Monday, January 02, 2017

Posted 2nd January:

1.Western Disturbance J-1 moves into Northern Regions of Pakistan and into Kashmir and H.P. on 3rd January. Persisting with rains/snow in these regions till 4th.
3rd January also sees some isolated rainfall in Jharkhand (UAC).

2. J-2, a stronger Western Disturbance, moves into te Northern regions of Pakistan on 5th. Rains and snow in North Pakistan and in Pak Punjab on 5th and 6th January.
J-2 moves into Kashmir, H.P, Punjab and Haryana on 6th January. Delhi NCR can see the first rains on Friday 6th and 7th January (Cold day).

3. On 4th January, Low forms in the Bay East of Sri Lanka, around 92E. Becomes Well Marked by 6th, and moves North initially. Can track NE later.


Zohair said...

Great, we are still having much above normal winters temp

NilaY Wankawala said...

This morning mumbai borivali west felt cool breeze first time early morning

NilaY Wankawala said...

Credit Australiangovernment Bureau of meteorology

Latest ENSO Wrap-Up issued 3 January 2017

The latest ENSO Wrap-Up and Climate Model Summary are now available on the Bureau's website.

El Niño–Southern Oscillation remains neutral
The El Niño–Southern Oscillation (ENSO) remains neutral—neither El Niño nor La Niña. All but one of the climate models surveyed by the Bureau indicate neutral conditions are likely to persist until at least early in the southern autumn. When ENSO is neutral, weather patterns over the Pacific region are typically close to normal. This means there is a lower likelihood that eastern Australia's climate will be considerably wetter or drier than normal.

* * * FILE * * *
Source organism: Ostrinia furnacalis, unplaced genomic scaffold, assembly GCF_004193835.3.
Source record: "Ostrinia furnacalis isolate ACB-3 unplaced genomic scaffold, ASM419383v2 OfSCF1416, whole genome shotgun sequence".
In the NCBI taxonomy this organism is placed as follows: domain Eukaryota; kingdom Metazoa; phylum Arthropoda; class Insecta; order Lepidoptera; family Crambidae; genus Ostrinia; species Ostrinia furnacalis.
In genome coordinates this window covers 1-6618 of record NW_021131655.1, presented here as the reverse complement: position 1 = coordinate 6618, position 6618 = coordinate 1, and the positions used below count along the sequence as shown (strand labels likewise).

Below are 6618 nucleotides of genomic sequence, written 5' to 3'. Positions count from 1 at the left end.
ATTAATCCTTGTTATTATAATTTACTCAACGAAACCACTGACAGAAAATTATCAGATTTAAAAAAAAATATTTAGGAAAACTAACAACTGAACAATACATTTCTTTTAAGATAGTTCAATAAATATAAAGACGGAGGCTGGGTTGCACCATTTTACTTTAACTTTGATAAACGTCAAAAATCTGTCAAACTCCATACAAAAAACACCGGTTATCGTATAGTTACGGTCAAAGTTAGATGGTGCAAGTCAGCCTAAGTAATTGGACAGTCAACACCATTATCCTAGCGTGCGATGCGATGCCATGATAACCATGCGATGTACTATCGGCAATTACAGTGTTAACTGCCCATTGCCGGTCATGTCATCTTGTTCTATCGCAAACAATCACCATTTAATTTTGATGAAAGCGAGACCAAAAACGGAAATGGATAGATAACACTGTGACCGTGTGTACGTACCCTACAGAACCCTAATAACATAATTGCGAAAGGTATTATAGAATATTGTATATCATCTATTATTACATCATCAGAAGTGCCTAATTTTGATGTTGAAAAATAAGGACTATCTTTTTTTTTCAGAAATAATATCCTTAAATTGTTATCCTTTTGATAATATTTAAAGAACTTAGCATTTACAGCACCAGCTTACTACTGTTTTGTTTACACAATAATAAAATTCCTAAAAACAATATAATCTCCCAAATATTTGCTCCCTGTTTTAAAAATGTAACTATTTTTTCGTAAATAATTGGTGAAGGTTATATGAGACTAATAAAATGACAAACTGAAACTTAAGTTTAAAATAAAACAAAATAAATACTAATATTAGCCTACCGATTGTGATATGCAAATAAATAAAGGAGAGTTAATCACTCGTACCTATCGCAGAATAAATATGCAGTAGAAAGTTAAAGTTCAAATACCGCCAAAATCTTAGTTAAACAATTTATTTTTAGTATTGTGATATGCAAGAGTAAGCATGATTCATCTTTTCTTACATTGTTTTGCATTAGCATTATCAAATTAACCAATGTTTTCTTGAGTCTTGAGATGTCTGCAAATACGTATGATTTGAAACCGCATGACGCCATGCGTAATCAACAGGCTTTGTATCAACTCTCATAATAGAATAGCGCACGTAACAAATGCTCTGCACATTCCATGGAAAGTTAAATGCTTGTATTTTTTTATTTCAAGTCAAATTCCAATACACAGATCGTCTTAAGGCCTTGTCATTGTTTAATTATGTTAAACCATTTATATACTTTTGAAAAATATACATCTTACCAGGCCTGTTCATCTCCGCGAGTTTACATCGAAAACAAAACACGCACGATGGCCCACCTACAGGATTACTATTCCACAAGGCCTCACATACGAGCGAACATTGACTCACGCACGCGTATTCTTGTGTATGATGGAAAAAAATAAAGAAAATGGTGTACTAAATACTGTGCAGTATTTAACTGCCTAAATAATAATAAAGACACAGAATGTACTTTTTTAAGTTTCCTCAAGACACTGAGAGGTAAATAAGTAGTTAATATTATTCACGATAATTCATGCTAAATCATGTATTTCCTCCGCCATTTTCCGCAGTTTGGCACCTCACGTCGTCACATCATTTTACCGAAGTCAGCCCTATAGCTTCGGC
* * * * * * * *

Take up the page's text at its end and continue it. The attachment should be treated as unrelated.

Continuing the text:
Although almost all ENSO indicators are firmly within their neutral range, cloud and rainfall patterns continue to show some weak La Niña-like characteristics. However, the central tropical Pacific Ocean has warmed in recent weeks, and further warming is expected in the coming months, suggesting cloud patterns are likely to return to normal during the southern summer. Similarly, warm waters in the eastern Indian Ocean have cooled considerably in recent weeks, with the onset of the southern monsoon, and hence cloud patterns have eased closer to normal.

The Indian Ocean Dipole has little influence on Australian climate during the months of December to April.

Next update expected on 17 January 2017

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